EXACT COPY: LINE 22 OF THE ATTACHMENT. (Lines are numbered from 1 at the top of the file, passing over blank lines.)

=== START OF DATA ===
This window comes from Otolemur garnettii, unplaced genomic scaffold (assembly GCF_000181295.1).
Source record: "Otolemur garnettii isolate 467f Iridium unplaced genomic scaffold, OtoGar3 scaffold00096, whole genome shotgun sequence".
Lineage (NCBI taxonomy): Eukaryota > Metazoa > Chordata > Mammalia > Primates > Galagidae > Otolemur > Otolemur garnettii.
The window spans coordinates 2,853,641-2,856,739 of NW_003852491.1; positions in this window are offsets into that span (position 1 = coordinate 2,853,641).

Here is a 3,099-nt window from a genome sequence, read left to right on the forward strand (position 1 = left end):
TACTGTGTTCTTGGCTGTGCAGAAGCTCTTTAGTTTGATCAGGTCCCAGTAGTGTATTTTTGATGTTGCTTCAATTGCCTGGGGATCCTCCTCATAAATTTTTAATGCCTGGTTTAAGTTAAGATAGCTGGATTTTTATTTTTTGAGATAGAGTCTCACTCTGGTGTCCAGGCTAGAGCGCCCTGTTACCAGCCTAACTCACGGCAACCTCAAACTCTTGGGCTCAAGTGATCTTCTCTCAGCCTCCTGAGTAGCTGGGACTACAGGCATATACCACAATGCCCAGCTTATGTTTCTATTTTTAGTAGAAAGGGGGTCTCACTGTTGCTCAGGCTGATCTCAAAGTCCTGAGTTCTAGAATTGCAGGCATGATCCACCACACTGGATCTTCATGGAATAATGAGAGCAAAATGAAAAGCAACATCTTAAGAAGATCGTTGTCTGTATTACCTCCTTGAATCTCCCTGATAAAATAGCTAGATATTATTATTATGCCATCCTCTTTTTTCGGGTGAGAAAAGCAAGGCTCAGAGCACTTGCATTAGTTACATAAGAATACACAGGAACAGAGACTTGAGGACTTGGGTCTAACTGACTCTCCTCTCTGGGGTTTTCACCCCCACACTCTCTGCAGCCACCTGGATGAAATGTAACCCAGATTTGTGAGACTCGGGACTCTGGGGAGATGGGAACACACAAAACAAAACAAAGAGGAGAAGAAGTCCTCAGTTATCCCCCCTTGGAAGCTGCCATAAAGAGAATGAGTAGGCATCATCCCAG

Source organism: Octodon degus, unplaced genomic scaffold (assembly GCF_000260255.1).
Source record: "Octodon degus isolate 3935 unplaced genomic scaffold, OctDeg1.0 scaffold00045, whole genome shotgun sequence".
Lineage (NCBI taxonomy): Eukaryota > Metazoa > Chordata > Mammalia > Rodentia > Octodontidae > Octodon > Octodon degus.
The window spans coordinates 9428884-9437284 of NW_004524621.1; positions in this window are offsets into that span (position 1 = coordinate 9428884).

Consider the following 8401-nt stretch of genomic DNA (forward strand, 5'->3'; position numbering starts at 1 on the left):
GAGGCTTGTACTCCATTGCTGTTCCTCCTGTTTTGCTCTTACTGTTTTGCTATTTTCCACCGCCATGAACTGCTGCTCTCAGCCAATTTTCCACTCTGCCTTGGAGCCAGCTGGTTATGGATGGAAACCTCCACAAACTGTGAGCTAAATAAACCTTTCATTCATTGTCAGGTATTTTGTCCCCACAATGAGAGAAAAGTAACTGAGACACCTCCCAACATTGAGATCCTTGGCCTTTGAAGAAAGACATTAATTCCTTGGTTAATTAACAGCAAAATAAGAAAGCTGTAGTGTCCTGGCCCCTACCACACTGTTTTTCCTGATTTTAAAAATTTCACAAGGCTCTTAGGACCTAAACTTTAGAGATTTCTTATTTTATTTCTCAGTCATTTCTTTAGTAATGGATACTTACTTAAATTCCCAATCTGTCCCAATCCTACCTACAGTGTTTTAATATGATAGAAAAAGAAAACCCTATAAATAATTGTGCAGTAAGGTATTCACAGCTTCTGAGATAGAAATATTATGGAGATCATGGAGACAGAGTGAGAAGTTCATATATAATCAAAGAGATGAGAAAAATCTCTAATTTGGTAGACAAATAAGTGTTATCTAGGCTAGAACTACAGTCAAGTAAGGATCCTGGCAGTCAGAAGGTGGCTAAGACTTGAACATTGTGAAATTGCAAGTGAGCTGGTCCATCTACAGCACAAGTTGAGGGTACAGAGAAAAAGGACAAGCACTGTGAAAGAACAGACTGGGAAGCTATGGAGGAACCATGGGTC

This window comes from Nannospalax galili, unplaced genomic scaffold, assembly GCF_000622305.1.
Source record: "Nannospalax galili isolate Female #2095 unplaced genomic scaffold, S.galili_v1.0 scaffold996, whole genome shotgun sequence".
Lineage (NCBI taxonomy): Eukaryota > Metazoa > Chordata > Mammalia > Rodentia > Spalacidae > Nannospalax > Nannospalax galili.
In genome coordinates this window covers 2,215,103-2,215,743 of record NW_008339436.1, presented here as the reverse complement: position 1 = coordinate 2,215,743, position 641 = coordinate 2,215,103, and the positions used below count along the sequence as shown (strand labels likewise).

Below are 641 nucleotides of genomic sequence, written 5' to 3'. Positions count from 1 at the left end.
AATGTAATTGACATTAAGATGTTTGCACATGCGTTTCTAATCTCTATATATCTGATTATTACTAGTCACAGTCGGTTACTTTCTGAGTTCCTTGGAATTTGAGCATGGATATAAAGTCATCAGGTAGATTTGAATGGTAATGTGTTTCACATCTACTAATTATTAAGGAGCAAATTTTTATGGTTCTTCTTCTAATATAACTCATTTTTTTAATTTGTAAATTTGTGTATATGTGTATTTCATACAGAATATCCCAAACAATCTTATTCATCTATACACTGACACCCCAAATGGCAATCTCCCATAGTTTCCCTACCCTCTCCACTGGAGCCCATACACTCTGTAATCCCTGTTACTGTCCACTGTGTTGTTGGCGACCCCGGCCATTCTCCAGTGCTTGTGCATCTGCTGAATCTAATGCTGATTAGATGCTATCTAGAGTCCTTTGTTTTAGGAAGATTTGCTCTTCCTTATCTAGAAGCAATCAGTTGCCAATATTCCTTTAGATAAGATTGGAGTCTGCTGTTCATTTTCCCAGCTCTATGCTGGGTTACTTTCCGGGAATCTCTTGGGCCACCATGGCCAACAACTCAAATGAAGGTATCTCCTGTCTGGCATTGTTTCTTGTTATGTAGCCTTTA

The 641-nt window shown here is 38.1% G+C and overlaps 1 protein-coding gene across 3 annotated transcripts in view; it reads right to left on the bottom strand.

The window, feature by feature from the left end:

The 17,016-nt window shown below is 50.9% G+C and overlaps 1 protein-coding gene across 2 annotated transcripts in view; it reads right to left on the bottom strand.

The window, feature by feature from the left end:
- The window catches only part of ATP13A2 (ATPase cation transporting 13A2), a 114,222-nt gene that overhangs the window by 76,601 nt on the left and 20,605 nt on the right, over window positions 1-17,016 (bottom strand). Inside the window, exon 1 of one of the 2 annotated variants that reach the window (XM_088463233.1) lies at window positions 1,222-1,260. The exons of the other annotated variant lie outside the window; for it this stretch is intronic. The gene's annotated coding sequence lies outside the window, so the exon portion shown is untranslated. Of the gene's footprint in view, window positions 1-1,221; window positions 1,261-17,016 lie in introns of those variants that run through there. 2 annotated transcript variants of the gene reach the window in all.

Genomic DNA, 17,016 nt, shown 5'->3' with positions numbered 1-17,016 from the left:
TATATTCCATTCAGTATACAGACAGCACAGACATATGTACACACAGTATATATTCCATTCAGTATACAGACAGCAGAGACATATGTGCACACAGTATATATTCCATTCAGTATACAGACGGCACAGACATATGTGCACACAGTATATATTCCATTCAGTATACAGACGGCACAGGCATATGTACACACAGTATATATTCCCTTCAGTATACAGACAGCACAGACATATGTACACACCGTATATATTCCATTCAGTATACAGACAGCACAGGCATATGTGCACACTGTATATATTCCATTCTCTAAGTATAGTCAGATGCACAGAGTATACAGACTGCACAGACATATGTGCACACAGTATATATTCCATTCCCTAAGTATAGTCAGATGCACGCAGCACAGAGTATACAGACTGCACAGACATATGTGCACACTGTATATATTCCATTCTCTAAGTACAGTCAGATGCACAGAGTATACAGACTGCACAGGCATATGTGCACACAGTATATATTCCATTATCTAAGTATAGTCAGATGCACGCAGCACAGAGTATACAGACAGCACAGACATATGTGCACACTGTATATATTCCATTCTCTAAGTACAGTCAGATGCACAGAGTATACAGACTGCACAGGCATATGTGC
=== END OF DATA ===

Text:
The window, feature by feature from the left end: